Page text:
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Recycling bins a source of white-collar crime

March marks the beginning of Fraud Prevention Month and Shred-it is taking the opportunity to encourage Canadian businesses to protect themselves against white-collar criminals targeting confidential information, and join them in a campaign to remove office recycling bins.


March 4, 2014
By Canadian Security

Topics

The primary purpose of the recycling bin is to dispose of documents and given much of the information recycled within office environments today is confidential, recycling bins create a hotbed of opportunity for white-collar criminals.

“In my combined 38 year of public and private policing I’ve seen it happen many times. The biggest enemy companies face is the enemy within, which is why recycling confidential information or simply throwing documents in the garbage is a risky decision that leaves a company open to costly fraud,” said Ron Wretham, CEO, Investigative Solutions Network Inc. “When you factor in the cost of recouping the damages of the fraud itself and the cost of investigating and improving security measures, it is clear that organizations must ensure employees are destroying documents in a safe and secure manner. ”

According to recent reports, more than a third of Canadian organizations fall victim to white-collar crime. In fact, 36 per cent of Canadian organizations said they were hit by white-collar crime in 2013, compared with 32 per cent in 2011.  Further, more often than not – in 61 per cent of reported crimes – the perpetrator is someone inside the organization.

“Because most organizations do not have a policy for storing and disposing of confidential information, employees are often left to determine how to dispose of documents, said Mike Skidmore, Chief Security & Privacy Officer at Shred-it. Replacing office recycling bins with locked shredding bins removes the decision-making process and eliminates risk of fraud. And, because shredded material is still recycled, organizations are able to protect their information, decrease exposure to fraudulent activity and maintain their commitment to recycling and the environment.”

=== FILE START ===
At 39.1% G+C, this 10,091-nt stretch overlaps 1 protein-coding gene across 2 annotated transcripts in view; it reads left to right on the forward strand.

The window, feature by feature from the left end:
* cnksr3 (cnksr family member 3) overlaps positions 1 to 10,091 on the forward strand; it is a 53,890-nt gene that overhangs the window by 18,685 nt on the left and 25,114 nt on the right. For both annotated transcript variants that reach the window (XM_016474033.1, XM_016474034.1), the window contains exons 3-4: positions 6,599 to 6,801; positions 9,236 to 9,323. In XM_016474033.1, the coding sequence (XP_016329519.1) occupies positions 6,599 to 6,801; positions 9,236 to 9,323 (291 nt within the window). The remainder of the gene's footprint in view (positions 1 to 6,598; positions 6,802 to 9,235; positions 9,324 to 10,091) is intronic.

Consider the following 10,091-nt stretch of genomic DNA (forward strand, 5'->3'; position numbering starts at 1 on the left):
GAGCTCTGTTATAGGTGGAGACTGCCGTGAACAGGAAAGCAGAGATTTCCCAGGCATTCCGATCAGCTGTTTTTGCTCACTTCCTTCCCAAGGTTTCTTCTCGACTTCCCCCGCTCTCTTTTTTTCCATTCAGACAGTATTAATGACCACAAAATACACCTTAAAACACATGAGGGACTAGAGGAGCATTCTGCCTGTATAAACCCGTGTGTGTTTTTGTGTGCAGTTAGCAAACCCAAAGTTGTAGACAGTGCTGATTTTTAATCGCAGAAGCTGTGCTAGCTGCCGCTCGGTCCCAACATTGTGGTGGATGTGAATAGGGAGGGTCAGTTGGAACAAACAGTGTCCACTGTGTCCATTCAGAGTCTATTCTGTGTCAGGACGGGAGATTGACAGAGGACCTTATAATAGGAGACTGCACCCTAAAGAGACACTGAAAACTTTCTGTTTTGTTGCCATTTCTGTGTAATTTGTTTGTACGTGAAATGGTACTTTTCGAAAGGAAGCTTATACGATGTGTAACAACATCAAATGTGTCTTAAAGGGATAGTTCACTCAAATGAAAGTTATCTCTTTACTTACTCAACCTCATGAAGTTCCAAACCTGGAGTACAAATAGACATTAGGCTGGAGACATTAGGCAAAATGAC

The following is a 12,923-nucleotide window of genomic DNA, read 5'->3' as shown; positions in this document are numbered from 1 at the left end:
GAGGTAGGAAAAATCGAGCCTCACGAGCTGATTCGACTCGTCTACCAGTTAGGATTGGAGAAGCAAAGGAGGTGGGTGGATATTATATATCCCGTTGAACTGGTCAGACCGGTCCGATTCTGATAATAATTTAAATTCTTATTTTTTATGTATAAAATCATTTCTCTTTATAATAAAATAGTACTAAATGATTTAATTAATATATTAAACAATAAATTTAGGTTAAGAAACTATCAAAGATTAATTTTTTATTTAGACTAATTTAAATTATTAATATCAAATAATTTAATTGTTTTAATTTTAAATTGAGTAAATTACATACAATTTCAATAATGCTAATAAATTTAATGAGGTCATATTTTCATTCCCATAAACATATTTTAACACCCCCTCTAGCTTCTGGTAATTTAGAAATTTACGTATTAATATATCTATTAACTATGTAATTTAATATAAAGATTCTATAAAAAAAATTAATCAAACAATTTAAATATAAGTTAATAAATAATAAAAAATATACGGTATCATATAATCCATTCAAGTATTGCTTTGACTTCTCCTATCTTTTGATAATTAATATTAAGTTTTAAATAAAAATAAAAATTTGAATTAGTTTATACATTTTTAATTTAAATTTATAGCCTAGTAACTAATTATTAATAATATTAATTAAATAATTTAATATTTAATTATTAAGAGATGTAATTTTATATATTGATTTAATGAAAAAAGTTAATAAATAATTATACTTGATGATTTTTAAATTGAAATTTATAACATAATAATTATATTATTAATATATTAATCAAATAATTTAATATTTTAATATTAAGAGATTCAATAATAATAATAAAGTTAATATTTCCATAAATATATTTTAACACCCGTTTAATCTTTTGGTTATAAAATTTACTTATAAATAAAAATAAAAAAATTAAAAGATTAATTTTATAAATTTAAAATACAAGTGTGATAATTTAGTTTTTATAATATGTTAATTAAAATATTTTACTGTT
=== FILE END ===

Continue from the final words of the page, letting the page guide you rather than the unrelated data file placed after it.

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Shred-it is suggesting the following tips to help manage and dispose of confidential documents:

·         Demonstrate a top-down commitment from management to the total security of your business and customer information
·         Establish a formal information security policy; train employees to know the policies well and follow them rigorously
·         Identify security loopholes at every stage of the information cycle, from data generation and storage to the transfer of data from location to location and eventually to document destruction
·         Introduce a “shred-all” policy, where documents are carefully destroyed on a regular basis
·         Introduce special locked consoles instead of recycling bins
·         Conduct periodic security audits. If you don’t have the resources to implement a secure document destruction program, work with a reliable third-party vendor
March Fraud Prevention month is a time where everyone can be reminded and make a difference by helping to protect confidential information and prevent fraudulent activities from affecting Canadians.